Our inventory of the Berks History Center is nearly complete, but we still continue to discover amazing artifacts such as this 200 year old apothecary scale which belonged to Reading pharmacist Gerhard Gottlieb Bischoff. (1775-1856). A native of Thuringia, Germany, Bischoff studied pharmacy under his father and then subsequently worked as an apothecary assistant in both Germany and Switzerland. In 1817, he immigrated to Reading where his brother, Frederick Christopher Bischoff, was already a well established artist.
Gerhard Bischoff opened an apothecary shop on Penn Street, midway between Sixth and Seventh Streets, and by all accounts was still working when he died in 1856 at the age of 81. Bischoff had a keen interest in Botany and Zoology. In addition to a large collection of plant specimens which he had assembled over the years, estate records reveal that he also possessed “19 cabinets of insects”.
We are fortunate that such an unusual artifact survives after two centuries.
“There is only one man in the United States that I envy,” spoke Chinese General Pei-Fu-Wu, “and that is Henry K. Deisher.” The wealth possessed by this well-known Berks Countian, that stirred the envy of the Chinese, was a garden of 40,000 ginseng roots, growing in Berks County. To the Chinese the root of the ginseng weed possesses healing powers of great and varied strength. In the hills of Manchuria the natives go out in mass each autumn searching for the roots which contain the elixir of life. The older the roots the better, say the Chinese, and Pennsylvania Roots found mostly in Perry County, are best of all. Modern medicine has not as yet clothed the ginseng with curative powers and its only practical use is as a demulcent. Even then it is not officially recommended.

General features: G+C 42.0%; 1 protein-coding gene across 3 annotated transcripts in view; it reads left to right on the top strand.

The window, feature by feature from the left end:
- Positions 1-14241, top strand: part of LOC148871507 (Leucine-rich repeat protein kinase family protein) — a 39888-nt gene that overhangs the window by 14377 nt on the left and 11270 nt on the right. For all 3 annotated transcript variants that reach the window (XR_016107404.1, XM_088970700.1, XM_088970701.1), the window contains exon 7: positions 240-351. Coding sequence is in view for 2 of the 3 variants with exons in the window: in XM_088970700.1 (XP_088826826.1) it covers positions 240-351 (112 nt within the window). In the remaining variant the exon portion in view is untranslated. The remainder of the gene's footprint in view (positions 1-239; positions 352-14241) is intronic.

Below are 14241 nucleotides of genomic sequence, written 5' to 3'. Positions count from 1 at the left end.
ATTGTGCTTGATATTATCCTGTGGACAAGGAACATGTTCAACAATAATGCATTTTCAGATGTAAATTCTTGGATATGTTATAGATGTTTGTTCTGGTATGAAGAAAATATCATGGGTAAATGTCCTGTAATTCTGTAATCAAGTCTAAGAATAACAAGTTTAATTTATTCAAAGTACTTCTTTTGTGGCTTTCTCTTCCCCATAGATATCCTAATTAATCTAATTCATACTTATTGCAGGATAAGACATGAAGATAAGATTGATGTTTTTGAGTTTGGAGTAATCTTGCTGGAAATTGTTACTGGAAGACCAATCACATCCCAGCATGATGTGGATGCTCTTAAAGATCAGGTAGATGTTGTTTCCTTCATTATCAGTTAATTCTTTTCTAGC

Henry K. Deisher dug all of his roots in the Blue Mountains and in the back country of Perry County, transplanting them in his home garden in Kutztown until they were ready for market.
When marketing time came Deisher packed his roots in two trunks and set out for the offices of the exporters in New York. His choice of trunks as packing cases was forced by a strike of express men in New York and express companies refused to handle freight. Trunks were baggage and when he reached the Reading Station in New York he was able to hire a wagon. When the driver of the wagon began to move the trunks a group of strikers approached menacingly, but the baggage master explained that it was merely luggage that was being moved.
When the trunks were opened in the headquarters of the wholesalers the prospective purchasers gasped.
“Why the old empress of China would turn in her grave if she could see such ginseng roots,” one of them exclaimed.
Deisher was disappointed at the price he received for his prize roots, even though it netted him almost $5,000. In good humor he accepted the check, declaring that at some later time he would bring some really big ginseng roots. Unfortunately for Deisher, a blight struck his plants the next season and all of them died. (Information largely from Col. Henry W. Shoemaker).